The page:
Intern-al affairs

Seen the video of the intern getting attacked? Shocking isn’t it? In modern Singapore even!

As an intern, it’s even more shocking to hear that not only the victim did not retaliate, but he also had to endure such treatments for a measly salary! I am curious how did he not realise that something was just utterly wrong with his working arrangement?

Internships are supposed to be an exciting experience, a motivating and exciting first-taste opportunity of the working world, not a dreadful experience that makes you suffer! Ideally, we would all love to land golden internships with top firms such as (in my opinion) Barclays, where interns are rumoured to earn 3k a month (what?!) and are given incredible opportunities to prove themselves. Not surprising, since these top students are cherry-picked to become future full-time employees. I’ve no doubt that they are treated well and have picked up valuable skills, but the same cannot be said for ALL internships.

For those who have gone through internship arrangements through our local universities, you may know that employers are only required to pay interns a minimum of 600SGD per month. More often than not, most local companies or MNCs will pay just that; the bare minimum.

That’s why most of us interns have reluctantly accepted the idea that we are at the bottom of the food chain. We’re here to learn, to absorb everything that’s being taught, and that means doing the daily mundane legwork – basically all the work no one else wants to do.

In my case, interns are expected to come in well before 9am and flip countless newspapers to capture stories related to clients. Miss one and you’ll get told off. Then it’s on to scanning the articles, formatting them into a report, and writing summaries for bosses. That’s half a day gone. The second half of the day is spent doing reports – ROI, AVE, you name it.

The lucky few will get a more balanced experience through helping with media call-downs, events, and social media exposure. Oh, and we do plenty of research, mind you. All in all, these aren’t the most exciting of tasks, but they are key activities for the company I’m in, and they are important skills to master before being able to do anything more top-level.

A friend of mine is interning at another company in the same industry and has told me that people are very respectful of her time there, checking in with her direct manager if she has bandwidth to work on additional stuff, and making sure that she goes back home on time. Another friend, on the other hand, works till late because it’s a taboo for anyone to go home on time, and feels that her workload continues to pile on across countless client work (seniors are constantly on the prowl for a supposedly idle intern!). You may have even read a recent story of how an intern has been falling sick from overworking but is afraid of bringing up the matter to her boss for fear of getting a bad grade!

So how are we, the underlings of the professional world, supposed to defend ourselves when we’re working way beyond our capabilities or when people start abusing their roles of mentors?

The first layer of defence we naturally look to is our school. It’s disheartening to read about how some lecturers do not even care when students complain. The second layer of defence we may consider is MOM. According to this article written by MOM’s Director of Corporate Communications, the Employment Act covers interns too: “The Employment Act covers every employee who is engaged under a contract of service, including interns”.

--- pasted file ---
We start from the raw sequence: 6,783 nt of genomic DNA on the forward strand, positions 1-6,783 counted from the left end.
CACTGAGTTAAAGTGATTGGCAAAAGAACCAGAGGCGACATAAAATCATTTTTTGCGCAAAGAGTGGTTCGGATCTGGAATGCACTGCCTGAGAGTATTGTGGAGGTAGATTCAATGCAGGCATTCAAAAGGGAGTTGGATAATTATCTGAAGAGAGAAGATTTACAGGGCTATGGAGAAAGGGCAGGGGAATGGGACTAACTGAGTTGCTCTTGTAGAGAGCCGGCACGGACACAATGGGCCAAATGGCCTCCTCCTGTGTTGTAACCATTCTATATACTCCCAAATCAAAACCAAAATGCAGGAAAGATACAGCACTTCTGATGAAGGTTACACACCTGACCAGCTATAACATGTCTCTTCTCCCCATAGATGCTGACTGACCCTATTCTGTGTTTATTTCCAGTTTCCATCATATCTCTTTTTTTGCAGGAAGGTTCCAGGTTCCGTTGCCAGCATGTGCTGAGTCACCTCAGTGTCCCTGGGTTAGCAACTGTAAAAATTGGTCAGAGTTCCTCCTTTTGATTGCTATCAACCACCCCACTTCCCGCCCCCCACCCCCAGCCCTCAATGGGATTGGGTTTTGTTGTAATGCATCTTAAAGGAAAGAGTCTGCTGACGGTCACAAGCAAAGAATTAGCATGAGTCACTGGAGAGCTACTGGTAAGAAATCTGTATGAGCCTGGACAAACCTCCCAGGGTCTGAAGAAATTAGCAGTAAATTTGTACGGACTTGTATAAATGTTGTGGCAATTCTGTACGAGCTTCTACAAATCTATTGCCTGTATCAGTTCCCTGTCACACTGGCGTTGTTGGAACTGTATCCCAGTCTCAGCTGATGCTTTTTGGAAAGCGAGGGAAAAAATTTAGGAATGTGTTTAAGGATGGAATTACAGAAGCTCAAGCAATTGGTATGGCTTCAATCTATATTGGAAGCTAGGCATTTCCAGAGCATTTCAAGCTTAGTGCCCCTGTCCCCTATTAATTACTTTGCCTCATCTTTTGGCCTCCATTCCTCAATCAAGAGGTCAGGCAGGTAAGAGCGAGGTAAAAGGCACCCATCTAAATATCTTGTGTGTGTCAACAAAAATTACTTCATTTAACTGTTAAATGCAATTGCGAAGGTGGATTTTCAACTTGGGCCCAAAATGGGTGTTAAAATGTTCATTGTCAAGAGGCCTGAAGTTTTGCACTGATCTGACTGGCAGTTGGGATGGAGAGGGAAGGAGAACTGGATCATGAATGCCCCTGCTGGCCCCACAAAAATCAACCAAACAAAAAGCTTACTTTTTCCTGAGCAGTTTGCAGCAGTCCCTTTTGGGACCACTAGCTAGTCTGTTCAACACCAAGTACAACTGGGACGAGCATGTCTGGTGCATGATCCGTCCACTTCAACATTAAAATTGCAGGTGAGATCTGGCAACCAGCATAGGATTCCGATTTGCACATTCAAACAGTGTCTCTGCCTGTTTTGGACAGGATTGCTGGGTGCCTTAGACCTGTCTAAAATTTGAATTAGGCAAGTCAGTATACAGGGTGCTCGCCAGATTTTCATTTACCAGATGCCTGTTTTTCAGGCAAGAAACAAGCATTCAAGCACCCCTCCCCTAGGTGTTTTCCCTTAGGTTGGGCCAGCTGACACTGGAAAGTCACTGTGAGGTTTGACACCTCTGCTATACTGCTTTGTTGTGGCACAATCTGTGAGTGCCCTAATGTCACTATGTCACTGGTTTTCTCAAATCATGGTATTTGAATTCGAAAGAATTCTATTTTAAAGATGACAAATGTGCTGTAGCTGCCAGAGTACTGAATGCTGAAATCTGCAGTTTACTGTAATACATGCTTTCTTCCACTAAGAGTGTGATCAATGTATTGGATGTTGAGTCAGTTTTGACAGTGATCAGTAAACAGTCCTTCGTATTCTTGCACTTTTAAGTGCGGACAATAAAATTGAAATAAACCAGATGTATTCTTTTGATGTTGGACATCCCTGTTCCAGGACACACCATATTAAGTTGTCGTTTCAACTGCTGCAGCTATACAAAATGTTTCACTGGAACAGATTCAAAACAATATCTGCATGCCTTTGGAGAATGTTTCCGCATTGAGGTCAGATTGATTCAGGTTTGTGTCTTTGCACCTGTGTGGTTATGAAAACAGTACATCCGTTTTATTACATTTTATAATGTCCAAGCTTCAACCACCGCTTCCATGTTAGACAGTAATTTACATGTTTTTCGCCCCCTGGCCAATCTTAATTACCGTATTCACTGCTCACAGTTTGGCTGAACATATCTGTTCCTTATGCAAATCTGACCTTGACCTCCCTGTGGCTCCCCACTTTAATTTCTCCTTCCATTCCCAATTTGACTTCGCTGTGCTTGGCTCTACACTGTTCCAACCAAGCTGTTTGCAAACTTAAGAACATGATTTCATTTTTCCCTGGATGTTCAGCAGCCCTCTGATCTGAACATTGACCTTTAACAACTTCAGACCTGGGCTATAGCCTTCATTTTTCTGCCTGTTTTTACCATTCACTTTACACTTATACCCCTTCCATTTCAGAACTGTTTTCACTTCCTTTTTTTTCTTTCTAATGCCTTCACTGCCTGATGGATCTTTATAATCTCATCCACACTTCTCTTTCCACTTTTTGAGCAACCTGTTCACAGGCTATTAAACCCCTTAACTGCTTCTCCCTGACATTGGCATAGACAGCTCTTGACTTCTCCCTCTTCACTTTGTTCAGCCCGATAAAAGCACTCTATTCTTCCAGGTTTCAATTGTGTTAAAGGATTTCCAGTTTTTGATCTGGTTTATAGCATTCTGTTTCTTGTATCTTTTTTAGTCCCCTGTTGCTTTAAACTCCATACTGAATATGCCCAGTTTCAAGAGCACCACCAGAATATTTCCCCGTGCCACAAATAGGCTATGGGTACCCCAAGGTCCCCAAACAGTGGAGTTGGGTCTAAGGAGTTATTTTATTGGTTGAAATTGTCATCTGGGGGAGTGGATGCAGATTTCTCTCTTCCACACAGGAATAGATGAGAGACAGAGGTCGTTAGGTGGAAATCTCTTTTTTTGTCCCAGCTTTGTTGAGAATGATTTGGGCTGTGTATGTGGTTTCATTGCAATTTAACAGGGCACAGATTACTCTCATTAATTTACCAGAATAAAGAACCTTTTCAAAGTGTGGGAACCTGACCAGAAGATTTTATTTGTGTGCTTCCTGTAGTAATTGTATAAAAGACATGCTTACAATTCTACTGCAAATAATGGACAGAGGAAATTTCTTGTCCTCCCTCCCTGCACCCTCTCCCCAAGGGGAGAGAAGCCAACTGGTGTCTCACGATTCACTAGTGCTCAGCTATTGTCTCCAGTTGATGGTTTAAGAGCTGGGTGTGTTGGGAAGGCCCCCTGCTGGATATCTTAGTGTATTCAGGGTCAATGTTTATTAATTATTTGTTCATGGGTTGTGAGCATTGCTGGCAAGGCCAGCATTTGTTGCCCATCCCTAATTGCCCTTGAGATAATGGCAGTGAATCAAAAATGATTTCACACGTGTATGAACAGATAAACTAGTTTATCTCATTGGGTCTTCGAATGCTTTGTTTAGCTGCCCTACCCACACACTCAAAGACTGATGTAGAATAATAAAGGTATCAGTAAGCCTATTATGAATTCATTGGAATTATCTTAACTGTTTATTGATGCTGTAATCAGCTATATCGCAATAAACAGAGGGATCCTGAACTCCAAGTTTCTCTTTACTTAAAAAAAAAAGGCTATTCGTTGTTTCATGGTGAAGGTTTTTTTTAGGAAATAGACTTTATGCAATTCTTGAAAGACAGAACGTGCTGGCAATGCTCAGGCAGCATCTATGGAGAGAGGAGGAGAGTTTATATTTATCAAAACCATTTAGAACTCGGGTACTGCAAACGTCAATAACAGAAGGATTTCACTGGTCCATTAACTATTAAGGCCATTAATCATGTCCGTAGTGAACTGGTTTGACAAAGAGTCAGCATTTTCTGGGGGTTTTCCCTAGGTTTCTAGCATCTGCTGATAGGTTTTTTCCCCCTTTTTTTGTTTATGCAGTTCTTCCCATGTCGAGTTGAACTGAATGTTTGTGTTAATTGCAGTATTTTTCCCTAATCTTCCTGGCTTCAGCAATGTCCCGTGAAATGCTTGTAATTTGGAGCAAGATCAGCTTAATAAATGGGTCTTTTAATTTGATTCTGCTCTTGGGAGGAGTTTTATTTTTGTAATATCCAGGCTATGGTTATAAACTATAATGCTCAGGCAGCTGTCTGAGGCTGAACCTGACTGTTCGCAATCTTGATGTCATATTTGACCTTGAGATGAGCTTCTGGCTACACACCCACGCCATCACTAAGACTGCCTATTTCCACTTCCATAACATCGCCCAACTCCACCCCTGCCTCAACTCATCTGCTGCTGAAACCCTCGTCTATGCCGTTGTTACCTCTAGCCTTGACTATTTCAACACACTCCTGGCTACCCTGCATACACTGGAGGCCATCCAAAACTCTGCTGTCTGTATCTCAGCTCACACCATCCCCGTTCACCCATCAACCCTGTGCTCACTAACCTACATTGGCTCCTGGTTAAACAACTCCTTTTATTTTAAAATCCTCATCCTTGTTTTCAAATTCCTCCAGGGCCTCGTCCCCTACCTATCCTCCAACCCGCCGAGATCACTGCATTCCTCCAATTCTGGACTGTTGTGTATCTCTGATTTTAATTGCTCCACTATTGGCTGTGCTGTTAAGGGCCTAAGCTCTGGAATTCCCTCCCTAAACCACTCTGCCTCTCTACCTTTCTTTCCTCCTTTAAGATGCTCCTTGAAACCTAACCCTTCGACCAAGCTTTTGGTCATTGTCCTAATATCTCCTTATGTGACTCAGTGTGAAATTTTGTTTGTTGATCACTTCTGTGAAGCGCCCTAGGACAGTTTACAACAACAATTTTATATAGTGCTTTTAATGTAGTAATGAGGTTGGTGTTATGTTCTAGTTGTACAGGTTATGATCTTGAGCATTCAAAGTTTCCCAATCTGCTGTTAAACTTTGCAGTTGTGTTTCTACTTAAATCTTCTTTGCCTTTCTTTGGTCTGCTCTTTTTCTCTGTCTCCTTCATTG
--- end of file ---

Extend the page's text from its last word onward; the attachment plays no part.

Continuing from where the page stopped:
Basically, seeing as an internship arrangement is an employer-employee relationship, interns are covered under the Employment Act and have the right to the same statutory benefits as regular employees (as long as the intern performs work and has work arrangements similar to that of a regular employee).

What are these benefits? Annual Leave (if internship is 3 months or more), medical Leave (if internship is 3 months or more), payment for overtime, rest days and public holiday work, and public holiday entitlement.

Nice, right? That means no employer can exploit an intern!

I think interns are sent to a company to gain experience, not to take on the job of a full-time employee without the salary and the benefits that go with such responsibilities.

Of course, many employers don’t see it like that. Many try to squeeze as much as they can from interns, knowing very well they won’t have the Employment Act to hide behind and that their school will fail them if they do not perform satisfactorily!

Firstly, how do you expect a lowly intern to resist working additional hours without getting negative feedback or be put in the back burner when it comes to getting offered full-time positions? Which means, interns would most of the time suck it up and do what needs to be done, even if it means staying through the night.

I know I do.

Secondly, I’m pretty sure the contract we sign nullifies any additional OT pay because people in this industry generally work late, and if THEY are not getting OT pay, it doesn’t justify why interns should.

While we know we have rights, we’re not in the position to bargain without hurting an aspect of our potential future career.

It’s also pretty common to read about how interns are being used as cheap labour. Perhaps larger companies may have smarter ways of putting a veil over their cheap labour recruitment (creating useless layers from interns to graduate trainees with no differentiating workload), local companies such as the intern-bashing one almost goes off the radar thinking they can completely hide their mistreatment of interns.

We don’t need just an Act, but also a Voice. How else are we going to fend for ourselves?

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